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Opinion

Our Malayo-Polynesian languages

AT RANDOM - Fr. Miguel A. Bernad, SJ -
In 1767 King Carlos III of Spain ordered the expulsion of all Jesuits from Spain and all territories under Spanish rule. Previously, Portugal and France had done the same. The exiled Jesuits were all dumped in central Italy in the territories under the rule of the Pope.

When thousands of people, including some very old ones, are suddenly dumped in one region, it is a major disaster not only for the exiles but also for the people of the region who now have to support them. But one of the exiled Jesuits saw this not only as a disaster but also as an opportunity. Here were gathered men who had lived and worked in almost all places of the world: Europe, Africa, Asia, North Central and South America, the Caribbeans, the Pacific Isles, the Philippines, the East Indies (now Indonesia). What an opportunity to compile an encyclopedia of the cultures of the many nations and races of the world.

That enterprising Spanish Jesuit who conceived that great plan was Father Lorenzo Hervas y Panduro. His encyclopedia (entitled Idea dell’ Universo) came out in Cesena, Italy, in 21 volumes. Four of the volumes were of extreme importance. They dealt with the various languages of the world. He later expanded the work in six volumes (Catálogo de las lenguas de las naciones conocidas, Madrid, 1800-1805.)

That work has earned for him the title of "Founder of Modern Philology" or linguistics.

Father Hervas did not follow the procedure (usual at the time) of comparing languages merely by their vocabulary. He went into the very nature of the language: the structure of the word, the structure of the sentence.

Using this method, he discovered that there was a group of languages that were similar to each other but very different from any other language in the world. They were not Semitic, nor like Latin or Greek. They were not like Sanskrit or any of the languages of India. They were different from Chinese or Japanese. They were an entirely separate, a distinct family of languages. These were the languages spoken in the Pacific islands, in the Philippines, in Malaysia and Indonesia, the languages of the aborigines of Taiwan, Indo-China, and Australia, in Madagascar. To designate this family of languages, Father Hervas coined a term. He called them "Malayo-Polynesian." Modern linguists prefer to use the term Austronesia.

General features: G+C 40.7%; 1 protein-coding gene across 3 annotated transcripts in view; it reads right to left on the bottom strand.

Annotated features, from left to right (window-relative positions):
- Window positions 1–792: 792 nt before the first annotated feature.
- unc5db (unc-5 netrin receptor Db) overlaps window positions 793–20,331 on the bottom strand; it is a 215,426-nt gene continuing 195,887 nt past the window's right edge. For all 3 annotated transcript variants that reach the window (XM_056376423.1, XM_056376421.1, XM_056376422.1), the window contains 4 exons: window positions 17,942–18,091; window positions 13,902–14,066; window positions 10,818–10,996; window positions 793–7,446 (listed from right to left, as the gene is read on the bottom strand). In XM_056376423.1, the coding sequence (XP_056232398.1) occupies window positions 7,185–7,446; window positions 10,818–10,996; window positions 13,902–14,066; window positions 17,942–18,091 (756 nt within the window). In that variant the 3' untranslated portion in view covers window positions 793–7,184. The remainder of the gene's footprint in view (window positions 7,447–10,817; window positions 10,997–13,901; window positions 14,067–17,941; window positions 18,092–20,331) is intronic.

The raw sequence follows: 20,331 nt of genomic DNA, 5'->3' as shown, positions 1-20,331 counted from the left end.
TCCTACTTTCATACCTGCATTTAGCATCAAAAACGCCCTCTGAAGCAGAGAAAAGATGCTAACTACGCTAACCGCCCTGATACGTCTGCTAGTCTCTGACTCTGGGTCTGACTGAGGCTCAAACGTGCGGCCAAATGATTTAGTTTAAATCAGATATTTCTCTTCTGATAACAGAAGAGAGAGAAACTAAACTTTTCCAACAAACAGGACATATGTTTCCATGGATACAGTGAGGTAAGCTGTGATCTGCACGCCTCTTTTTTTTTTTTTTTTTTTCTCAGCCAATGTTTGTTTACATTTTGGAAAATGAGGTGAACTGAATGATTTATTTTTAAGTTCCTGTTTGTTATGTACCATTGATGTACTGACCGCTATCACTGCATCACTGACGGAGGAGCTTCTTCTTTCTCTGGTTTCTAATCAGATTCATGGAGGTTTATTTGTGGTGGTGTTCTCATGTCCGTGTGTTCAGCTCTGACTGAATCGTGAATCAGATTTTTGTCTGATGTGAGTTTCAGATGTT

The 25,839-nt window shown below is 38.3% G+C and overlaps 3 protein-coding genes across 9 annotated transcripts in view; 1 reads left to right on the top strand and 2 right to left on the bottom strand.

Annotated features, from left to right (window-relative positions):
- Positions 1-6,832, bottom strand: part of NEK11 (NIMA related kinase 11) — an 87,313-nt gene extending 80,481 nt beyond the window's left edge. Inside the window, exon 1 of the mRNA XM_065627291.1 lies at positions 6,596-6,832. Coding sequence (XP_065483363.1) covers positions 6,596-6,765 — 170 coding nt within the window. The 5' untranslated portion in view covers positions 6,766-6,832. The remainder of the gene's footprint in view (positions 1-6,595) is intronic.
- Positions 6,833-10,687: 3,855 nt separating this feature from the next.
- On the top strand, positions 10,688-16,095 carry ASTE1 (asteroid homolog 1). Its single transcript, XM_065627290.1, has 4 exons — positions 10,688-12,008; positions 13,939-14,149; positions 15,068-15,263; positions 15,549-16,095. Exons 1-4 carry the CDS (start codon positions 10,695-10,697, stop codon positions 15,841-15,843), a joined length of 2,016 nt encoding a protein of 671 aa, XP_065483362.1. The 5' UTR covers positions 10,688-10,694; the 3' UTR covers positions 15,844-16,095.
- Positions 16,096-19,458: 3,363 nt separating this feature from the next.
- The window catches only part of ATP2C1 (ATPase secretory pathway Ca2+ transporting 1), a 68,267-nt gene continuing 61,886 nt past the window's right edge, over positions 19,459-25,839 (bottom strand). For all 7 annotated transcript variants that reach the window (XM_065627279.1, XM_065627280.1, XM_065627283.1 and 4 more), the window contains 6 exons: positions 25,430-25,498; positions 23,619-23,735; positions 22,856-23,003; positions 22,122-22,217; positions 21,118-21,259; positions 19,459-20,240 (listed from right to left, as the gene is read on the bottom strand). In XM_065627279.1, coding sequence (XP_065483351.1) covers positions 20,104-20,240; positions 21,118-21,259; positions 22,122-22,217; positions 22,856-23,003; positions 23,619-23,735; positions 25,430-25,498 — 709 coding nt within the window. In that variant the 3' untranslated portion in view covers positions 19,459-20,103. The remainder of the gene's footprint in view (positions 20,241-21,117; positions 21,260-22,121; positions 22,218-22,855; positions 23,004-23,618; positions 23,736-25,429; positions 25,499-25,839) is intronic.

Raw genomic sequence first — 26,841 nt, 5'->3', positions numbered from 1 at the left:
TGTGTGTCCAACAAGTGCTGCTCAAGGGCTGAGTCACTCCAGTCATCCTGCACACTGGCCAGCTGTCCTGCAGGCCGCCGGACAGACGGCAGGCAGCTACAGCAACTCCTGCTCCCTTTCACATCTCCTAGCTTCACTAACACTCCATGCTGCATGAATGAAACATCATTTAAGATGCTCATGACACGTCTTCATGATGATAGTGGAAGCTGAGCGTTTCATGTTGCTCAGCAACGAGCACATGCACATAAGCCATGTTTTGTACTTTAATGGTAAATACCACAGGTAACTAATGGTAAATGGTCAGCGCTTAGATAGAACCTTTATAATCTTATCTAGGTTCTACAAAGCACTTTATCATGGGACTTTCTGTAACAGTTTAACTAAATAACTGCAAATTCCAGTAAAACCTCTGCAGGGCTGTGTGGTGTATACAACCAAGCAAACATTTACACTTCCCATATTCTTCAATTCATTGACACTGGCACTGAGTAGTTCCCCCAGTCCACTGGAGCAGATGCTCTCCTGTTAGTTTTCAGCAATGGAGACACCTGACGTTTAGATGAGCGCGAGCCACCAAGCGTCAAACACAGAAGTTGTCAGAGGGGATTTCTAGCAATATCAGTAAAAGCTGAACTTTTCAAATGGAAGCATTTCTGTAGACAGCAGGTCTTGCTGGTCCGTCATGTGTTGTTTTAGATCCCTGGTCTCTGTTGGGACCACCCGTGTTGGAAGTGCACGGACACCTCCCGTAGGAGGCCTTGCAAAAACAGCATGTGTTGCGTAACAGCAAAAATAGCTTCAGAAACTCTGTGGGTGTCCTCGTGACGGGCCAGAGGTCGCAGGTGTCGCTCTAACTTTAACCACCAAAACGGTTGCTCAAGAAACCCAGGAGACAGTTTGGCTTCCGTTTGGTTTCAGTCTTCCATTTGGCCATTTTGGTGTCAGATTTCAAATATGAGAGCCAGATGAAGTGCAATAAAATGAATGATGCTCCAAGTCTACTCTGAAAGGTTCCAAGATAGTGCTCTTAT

That discovery of Father Hervas has been called the most brilliant discovery in linguistics.

Father Hervas was a friend of a priest named Braschi who became Pope Pius VI. The Pope appointed Father Hervas librarian of the pontifical library.

We now understand the nature of our native languages, thanks to the labor and the insight of a priest who turned a disaster into an opportunity.

EAST INDIES

FATHER HERVAS

FATHER LORENZO HERVAS

FOUNDER OF MODERN PHILOLOGY

KING CARLOS

LANGUAGES

MALAYSIA AND INDONESIA

NORTH CENTRAL AND SOUTH AMERICA

PACIFIC ISLES

POPE PIUS

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